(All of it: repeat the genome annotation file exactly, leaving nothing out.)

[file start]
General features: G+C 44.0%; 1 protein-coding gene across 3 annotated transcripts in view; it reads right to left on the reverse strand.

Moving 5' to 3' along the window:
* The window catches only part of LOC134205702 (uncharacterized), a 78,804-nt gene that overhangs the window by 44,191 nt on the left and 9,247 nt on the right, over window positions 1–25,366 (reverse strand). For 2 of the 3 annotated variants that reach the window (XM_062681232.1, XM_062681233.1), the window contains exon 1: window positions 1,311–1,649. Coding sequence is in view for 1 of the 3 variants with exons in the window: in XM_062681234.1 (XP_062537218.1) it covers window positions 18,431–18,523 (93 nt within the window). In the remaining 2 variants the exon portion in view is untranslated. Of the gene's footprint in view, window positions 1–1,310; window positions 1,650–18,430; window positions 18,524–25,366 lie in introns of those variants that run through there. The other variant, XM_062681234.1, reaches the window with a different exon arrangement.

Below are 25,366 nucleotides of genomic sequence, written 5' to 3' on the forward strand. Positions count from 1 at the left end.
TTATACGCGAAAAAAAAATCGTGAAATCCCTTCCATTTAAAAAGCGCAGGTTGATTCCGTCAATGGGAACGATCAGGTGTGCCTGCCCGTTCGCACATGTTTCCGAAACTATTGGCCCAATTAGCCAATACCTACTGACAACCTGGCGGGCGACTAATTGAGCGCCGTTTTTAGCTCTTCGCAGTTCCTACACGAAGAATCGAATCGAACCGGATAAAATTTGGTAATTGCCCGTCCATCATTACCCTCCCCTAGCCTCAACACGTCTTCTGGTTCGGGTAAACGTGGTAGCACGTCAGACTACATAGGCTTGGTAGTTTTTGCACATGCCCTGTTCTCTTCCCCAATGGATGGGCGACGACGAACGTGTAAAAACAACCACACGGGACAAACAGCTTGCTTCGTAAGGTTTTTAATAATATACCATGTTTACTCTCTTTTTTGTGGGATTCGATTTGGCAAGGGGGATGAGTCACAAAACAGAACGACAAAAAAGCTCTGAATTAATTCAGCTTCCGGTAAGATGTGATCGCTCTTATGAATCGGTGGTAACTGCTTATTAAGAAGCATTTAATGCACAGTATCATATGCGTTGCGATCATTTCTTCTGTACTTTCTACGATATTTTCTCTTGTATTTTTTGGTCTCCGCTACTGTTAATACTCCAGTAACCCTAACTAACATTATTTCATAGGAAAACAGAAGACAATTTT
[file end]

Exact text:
General features: G+C 44.0%; 1 protein-coding gene across 3 annotated transcripts in view; it reads right to left on the reverse strand.

Moving 5' to 3' along the window:
* The window catches only part of LOC134205702 (uncharacterized), a 78,804-nt gene that overhangs the window by 44,191 nt on the left and 9,247 nt on the right, over window positions 1–25,366 (reverse strand). For 2 of the 3 annotated variants that reach the window (XM_062681232.1, XM_062681233.1), the window contains exon 1: window positions 1,311–1,649. Coding sequence is in view for 1 of the 3 variants with exons in the window: in XM_062681234.1 (XP_062537218.1) it covers window positions 18,431–18,523 (93 nt within the window). In the remaining 2 variants the exon portion in view is untranslated. Of the gene's footprint in view, window positions 1–1,310; window positions 1,650–18,430; window positions 18,524–25,366 lie in introns of those variants that run through there. The other variant, XM_062681234.1, reaches the window with a different exon arrangement.

Below are 25,366 nucleotides of genomic sequence, written 5' to 3' on the forward strand. Positions count from 1 at the left end.
TTATACGCGAAAAAAAAATCGTGAAATCCCTTCCATTTAAAAAGCGCAGGTTGATTCCGTCAATGGGAACGATCAGGTGTGCCTGCCCGTTCGCACATGTTTCCGAAACTATTGGCCCAATTAGCCAATACCTACTGACAACCTGGCGGGCGACTAATTGAGCGCCGTTTTTAGCTCTTCGCAGTTCCTACACGAAGAATCGAATCGAACCGGATAAAATTTGGTAATTGCCCGTCCATCATTACCCTCCCCTAGCCTCAACACGTCTTCTGGTTCGGGTAAACGTGGTAGCACGTCAGACTACATAGGCTTGGTAGTTTTTGCACATGCCCTGTTCTCTTCCCCAATGGATGGGCGACGACGAACGTGTAAAAACAACCACACGGGACAAACAGCTTGCTTCGTAAGGTTTTTAATAATATACCATGTTTACTCTCTTTTTTGTGGGATTCGATTTGGCAAGGGGGATGAGTCACAAAACAGAACGACAAAAAAGCTCTGAATTAATTCAGCTTCCGGTAAGATGTGATCGCTCTTATGAATCGGTGGTAACTGCTTATTAAGAAGCATTTAATGCACAGTATCATATGCGTTGCGATCATTTCTTCTGTACTTTCTACGATATTTTCTCTTGTATTTTTTGGTCTCCGCTACTGTTAATACTCCAGTAACCCTAACTAACATTATTTCATAGGAAAACAGAAGACAATTTT